The following are the more important solid matters: - Urea is the most important, and at the same time most abundant solid constituent, commonly forming about 2 per cent, of the urine. It is regarded as the chief end-product of the oxidation of the nitrogenous matter in the body, so that the amount excreted per diem gives us the best estimate of the amount of chemical change taking place in the nutrition of the tissues. It is readily soluble in alcohol and water, but insoluble in ether. It forms acicular crystals with a silky lustre. From a chemical point of view it may be regarded as the monamide of carbamic acid, with the formula:
It is isomeric with ammonium cyanate
O, from which it was first prepared artificially.
On exposure to the air bacteria develop in the urine, and, acting as a ferment, change the urea into ammonium carbonate, two molecules of water being at the same time taken up thus:-
CO(NH2 )2+ 2H20 = (NH1)2C03.
This gives rise to a change in the reaction of the urine, which, after a time, becomes increasingly alkaline, and the change is commonly spoken of as the alkaline fermentation of the urine. This change is extremely slow in solutions of pure urea, which do not support bacterial life.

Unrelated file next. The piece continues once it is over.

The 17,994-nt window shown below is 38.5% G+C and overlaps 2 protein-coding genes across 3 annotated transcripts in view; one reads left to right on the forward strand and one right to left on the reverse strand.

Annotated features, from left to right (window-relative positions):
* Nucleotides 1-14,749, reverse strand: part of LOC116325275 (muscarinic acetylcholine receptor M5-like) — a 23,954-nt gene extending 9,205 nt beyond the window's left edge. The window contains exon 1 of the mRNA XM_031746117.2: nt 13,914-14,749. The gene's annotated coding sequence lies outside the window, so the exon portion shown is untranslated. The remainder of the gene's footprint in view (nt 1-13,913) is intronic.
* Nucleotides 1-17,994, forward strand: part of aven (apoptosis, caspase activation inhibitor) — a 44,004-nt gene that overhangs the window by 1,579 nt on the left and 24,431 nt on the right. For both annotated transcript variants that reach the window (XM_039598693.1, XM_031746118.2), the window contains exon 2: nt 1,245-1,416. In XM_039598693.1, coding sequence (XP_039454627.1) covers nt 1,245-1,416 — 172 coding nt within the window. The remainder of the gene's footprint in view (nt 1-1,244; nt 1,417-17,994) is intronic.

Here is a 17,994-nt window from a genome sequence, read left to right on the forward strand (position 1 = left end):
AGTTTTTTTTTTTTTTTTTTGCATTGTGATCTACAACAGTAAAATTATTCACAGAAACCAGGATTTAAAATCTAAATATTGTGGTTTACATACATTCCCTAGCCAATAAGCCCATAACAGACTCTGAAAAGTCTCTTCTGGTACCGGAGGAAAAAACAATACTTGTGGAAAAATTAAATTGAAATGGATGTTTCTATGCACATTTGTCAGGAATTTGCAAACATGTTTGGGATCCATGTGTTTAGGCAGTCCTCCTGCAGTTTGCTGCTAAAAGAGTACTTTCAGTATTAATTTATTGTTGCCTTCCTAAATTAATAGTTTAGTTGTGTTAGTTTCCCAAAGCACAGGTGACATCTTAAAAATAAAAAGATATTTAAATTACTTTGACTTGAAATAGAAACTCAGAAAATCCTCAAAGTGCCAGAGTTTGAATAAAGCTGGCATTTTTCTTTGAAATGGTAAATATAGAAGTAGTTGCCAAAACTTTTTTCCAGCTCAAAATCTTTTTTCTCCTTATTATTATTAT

With nitric and oxalic acids, urea forms sparingly soluble salts - a fact made use of in its preparation from urine.
The amount of urea eliminated in the 24 hours is about 500 grains (35 grammes). The amount varies (1) in some degree with the amount of urine secreted; an increase in the amount of water being accompanied by a slight increase in the urea eliminated. Some materials, such as common salt, increase the water, and thereby also increase the urea. (2) The character and quantity of the diet influences most remarkably the quantity of urea given off, the amount increasing in direct proportion to the quantity of proteid consumed. Fasting causes a rapid fall in the amount of urea; even in the later days of starvation it continues to fall, but very slowly. (3) The amount differs with age, being relatively greater in childhood than in the adult (about half as much again in proportion to the body weight). (4) Many diseases have a marked influence on the amount of urea. In most febrile affections it increases with the intensity of the fever, while in disease of the liver it often notably decreases. In diabetes, if the consumption of food be very great, the daily 34 excretion of urea may reach nearly 4 oz. (100 grammes) or three times as much as normal.
To obtain urea from human urine it is evaporated to one-sixth of its bulk, an excess of nitric acid is added, and it is left to stand in a cool place. Impure nitrate of urea separates from the fluid as a yellow crystallized precipitate. This sparingly soluble salt is caught on a filter, dried, dissolved in boiling water, mixed with animal charcoal to remove the coloring matter, and filtered while hot; when the filtrate cools, colorless crystals of nitrate of urea are deposited. The precipitate is dissolved in boiling water, and barium carbonate added as long as effervescence takes place, barium nitrate and urea being produced. This is evaporated to dryness, and the urea extracted with absolute alcohol, which, on evaporation, leaves crystals of pure urea.